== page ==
Wadjda (2012): A defiant film from Saudi Arabian filmmaker Haifaa al-Mansour

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It’s interesting how some countries with so many restrictions come up with films that are way superior in quality compared to the films coming from countries that are relatively more progressive. They arrive calmly, tell their seemingly simple stories in a simple style, and subtly make defiant statements without creating much of a ruckus. Films from Iran are classic examples. So it’s a big deal when a film finally comes out from an Arab country that is notorious for its stringent and harsh laws and manages to make a really good impression regardless of whether it was able to catch the attention of enough people from the rest of the world or not. But this film exists and it’s a good thing that it does. Say hello to Saudi Arabian filmmaker Haifaa al-Mansour’s Wadjda.

Not only does this film have the distinction of being the first feature film to come out of Saudi Arabia (or a film that is completely shot inside the country for that matter) but it also has a female filmmaker at its helm. The story is about a rebellious Saudi girl who wants to drive a bicycle badly. Now, this is something that is unheard of in a country where movie theaters are banned and women are not allowed to drive. So how did a filmmaker get away with this? The lead character is a tomboyish preteen girl played by Waad Mohammad. She is an extremely smart, perceptive, independent and has a great sense of humor. She inhabits an extremely conservative and patriarchal environment where women are not allowed to go out without wearing their hijabs and are forbidden from speaking and laughing loudly or loitering around areas where men are present. She lives with her mom who is trying so hard to stop her husband – who occasionally drops in –  from marrying a second woman.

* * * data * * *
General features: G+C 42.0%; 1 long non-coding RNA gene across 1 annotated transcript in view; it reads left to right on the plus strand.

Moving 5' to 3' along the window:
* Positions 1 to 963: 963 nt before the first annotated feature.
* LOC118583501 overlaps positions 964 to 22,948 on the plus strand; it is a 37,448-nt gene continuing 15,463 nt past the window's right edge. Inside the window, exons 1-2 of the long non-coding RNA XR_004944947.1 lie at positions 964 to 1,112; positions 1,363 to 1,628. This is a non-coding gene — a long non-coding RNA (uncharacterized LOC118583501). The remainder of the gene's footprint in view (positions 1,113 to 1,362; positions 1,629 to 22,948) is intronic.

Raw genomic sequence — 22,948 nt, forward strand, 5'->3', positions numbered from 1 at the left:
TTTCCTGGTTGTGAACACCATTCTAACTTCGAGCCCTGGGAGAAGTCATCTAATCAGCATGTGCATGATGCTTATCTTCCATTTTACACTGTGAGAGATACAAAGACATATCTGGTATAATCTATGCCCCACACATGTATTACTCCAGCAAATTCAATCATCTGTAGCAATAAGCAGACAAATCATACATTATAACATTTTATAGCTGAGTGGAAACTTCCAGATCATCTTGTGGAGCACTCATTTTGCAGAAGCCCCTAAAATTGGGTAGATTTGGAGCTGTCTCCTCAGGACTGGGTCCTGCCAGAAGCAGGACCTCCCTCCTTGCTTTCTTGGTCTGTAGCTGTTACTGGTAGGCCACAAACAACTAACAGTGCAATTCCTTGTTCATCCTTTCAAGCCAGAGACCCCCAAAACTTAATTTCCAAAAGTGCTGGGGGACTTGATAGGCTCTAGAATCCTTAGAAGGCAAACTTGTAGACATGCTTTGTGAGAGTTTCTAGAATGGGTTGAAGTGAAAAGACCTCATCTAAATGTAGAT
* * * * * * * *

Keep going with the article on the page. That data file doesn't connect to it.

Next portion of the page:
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Wadjda is someone who doesn’t give a damn about these things and is often dismissive of her friends’ and teachers’ behavior. Her condescending principal keeps a watchful eye over all the students – it’s a “girls only” school, naturally – and forbids them from carrying anything that “provokes sinful thoughts and actions”. At one point, her principal chides her for carrying Western music tapes – love songs – in her bag. Even her mother calls them “evil stuff”. One day she sees a neighborhood riding a bicycle and she suddenly gets the urge to ride on herself. But it costs 800 riyals and so she comes up with a plan to save some money. She has a “side business” making bracelets made out of colorful threads and this she sells to her schoolmates for a little extra cash. But whatever she is saving up is not enough so she asks her mom for the money. Obviously, she declines.

There is a funny moment when Wadjda brings this boy up to the terrace of her home and asks him to bring his bike along. She tries riding it but falls down and this is witnessed by her mom. Wadjda tells her that she is bleeding and her mom’s reaction is, “Where are you bleeding from? Your virginity!” and Wadjda once again ridicules her mom’s overreaction. In another scene, her mom tells her that a woman who rides a bike won’t be able to have children. Anyway, opportunity comes knocking one day when the school announces a Koran-reciting competition. The prize money is 1000 riyals. Wadjda decides to take part. Whether she wins or not I’m going to tell you but the ending is unpredictable, applause-worthy and is guaranteed to put a smile on your face. This is what I call one of those true feminist films and gives us an insight on what it means to be a woman in Arab countries, especially one like Saudi Arabia.

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